Consider Molly Weasley. She is without a doubt an incredible woman. One only needs to look at her children to see that she is an outstanding mother. Moreover, she acts as the all-around surrogate mother. She sends Harry mince pies and sweaters and hugs him when he is upset.
Something in her role changed, however, during OotP. I believe it is because, in the fifth book, her maternal nature evolved to mollycoddling as Harry said and then, frankly, to interfering.
What is compelling about OotP is that there is an underlying warfare between the children and the adults. The DA versus the Ministry of Magic, if you will. Some readers felt distanced from Harry in OotP since he seemed brooding and immature. Less likable even.
I myself identified with him more so as he approached the inevitable battle that young people face as they struggle to grow up and find that the adults around them seem to keep holding them back. The main antagonist in the book is Umbridge, and much of her malice is shown in her determination to treat her students as though they are silly children.
Some important Umbridge quotes from her first conversation with her DADA class:
…I’m sure you are not qualified to decide what the whole point of any class is. Wizards much older and cleverer than you have devised our new program of study.…You have been introduced to spells that have been complex and inappropriate to your age group…You have been frightened into believing that you are likely to meet Dark attacks every other day…Who do you imagine wants to attack children like yourselves?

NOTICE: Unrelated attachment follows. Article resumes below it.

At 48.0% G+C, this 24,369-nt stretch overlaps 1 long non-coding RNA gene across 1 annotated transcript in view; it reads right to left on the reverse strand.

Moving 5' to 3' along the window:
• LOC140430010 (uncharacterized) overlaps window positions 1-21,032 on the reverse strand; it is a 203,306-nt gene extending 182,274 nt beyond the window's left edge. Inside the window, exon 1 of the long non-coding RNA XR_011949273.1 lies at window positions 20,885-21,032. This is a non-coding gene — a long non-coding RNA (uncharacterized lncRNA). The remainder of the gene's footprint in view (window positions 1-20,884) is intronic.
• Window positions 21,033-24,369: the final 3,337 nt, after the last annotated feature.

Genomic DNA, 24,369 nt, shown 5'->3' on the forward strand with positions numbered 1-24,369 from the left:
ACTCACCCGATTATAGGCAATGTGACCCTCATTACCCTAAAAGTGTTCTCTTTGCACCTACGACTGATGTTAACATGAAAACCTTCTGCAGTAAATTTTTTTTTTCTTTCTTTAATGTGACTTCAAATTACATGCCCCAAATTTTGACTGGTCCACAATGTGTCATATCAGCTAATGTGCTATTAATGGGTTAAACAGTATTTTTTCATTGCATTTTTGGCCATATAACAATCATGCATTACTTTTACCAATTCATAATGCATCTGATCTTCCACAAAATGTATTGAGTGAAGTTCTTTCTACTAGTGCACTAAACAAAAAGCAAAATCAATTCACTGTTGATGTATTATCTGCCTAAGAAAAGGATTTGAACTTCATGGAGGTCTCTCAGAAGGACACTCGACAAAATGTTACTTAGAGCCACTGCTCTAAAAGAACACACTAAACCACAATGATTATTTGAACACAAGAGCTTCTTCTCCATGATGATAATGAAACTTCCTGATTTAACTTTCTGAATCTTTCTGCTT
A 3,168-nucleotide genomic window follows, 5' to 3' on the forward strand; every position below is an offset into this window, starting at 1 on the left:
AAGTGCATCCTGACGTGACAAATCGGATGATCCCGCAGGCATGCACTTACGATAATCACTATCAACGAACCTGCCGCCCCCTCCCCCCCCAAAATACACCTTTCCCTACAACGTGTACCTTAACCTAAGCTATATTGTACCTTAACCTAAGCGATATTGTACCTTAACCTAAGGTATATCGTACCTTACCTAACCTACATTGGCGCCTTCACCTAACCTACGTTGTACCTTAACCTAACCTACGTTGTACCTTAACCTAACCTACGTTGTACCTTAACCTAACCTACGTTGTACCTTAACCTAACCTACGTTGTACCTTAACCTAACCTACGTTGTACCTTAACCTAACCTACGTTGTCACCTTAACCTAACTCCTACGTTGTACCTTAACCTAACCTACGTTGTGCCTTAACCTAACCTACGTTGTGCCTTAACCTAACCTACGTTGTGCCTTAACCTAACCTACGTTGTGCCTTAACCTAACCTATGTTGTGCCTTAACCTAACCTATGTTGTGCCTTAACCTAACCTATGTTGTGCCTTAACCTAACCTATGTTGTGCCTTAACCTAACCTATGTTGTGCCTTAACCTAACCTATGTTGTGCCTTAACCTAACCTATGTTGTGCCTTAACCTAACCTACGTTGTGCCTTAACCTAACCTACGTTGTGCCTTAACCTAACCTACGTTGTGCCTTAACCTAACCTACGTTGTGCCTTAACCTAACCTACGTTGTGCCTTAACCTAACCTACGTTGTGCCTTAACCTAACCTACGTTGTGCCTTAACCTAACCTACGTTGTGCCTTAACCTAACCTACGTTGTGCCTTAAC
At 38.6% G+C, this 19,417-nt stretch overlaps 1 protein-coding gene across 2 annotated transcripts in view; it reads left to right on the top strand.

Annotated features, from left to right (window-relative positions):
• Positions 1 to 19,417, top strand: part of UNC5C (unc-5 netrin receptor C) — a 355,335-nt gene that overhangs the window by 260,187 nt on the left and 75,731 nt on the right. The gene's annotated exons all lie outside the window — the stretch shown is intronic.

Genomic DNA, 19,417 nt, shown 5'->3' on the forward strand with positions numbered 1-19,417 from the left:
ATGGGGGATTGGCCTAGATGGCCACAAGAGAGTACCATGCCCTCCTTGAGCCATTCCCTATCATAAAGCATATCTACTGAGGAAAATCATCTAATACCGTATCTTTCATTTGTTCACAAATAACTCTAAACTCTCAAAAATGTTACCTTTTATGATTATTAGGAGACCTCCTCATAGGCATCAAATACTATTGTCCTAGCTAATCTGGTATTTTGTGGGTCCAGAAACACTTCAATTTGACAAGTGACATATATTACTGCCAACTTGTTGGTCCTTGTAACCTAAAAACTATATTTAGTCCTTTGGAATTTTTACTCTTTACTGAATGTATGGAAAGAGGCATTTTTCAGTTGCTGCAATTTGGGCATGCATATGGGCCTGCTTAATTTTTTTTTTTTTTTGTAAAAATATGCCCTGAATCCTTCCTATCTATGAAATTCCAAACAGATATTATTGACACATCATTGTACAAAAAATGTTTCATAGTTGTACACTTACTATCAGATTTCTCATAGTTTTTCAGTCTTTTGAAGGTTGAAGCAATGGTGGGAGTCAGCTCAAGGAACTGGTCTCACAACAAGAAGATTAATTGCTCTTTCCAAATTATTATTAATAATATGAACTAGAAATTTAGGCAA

I began to notice certain similarities between Umbridges and Molly Weasley’s words. At dinner, in 12 Grimmauld Place, Mrs. Weasley kept insisting that Harry et al. are too young to learn details about the Order. It may be arguable that Molly did not want to reveal details to Harry because Dumbledore had instructed her not to, imagining that Voldemort could tap into Harry’s mind, but Molly’s feelings go above and beyond Dumbledore’s orders.
Even after she agrees that Harry may ask questions about the Order, she begs for Fred, George, Ron, and Ginny not to be allowed to hear the details. Both Lupin and Arthur disagree with her. Even later, Mrs. Weasley asks Ron not to join the DA, while Dumbledore says nothing on the issue, which gives further evidence that Molly’s desire to shield the children is not wholly tied to the Headmaster’s interests.
No doubt Mrs. Weasley’s words originated out of concern, and Umbridge’s words originated out of psychotic ambition. All the same, it is ignorant of adults in the series to act as though Lord Voldemort and his malevolence are not the affairs of children because CLEARLY they are. If anything, in the past five years they have been almost exclusively the affairs of children. Mistakes have been made from thinking otherwise.
Of course, as a mother, it is obvious and natural that Molly Weasley wants to protect children. But Harry et al. cannot take on the responsibilities of being adults if they are continuously treated as children. And unfortunately, in the dark times going on in the wizarding world, adult responsibility is thrust upon them. They are forced again and again to fight an adult’s battle and live an adult’s life.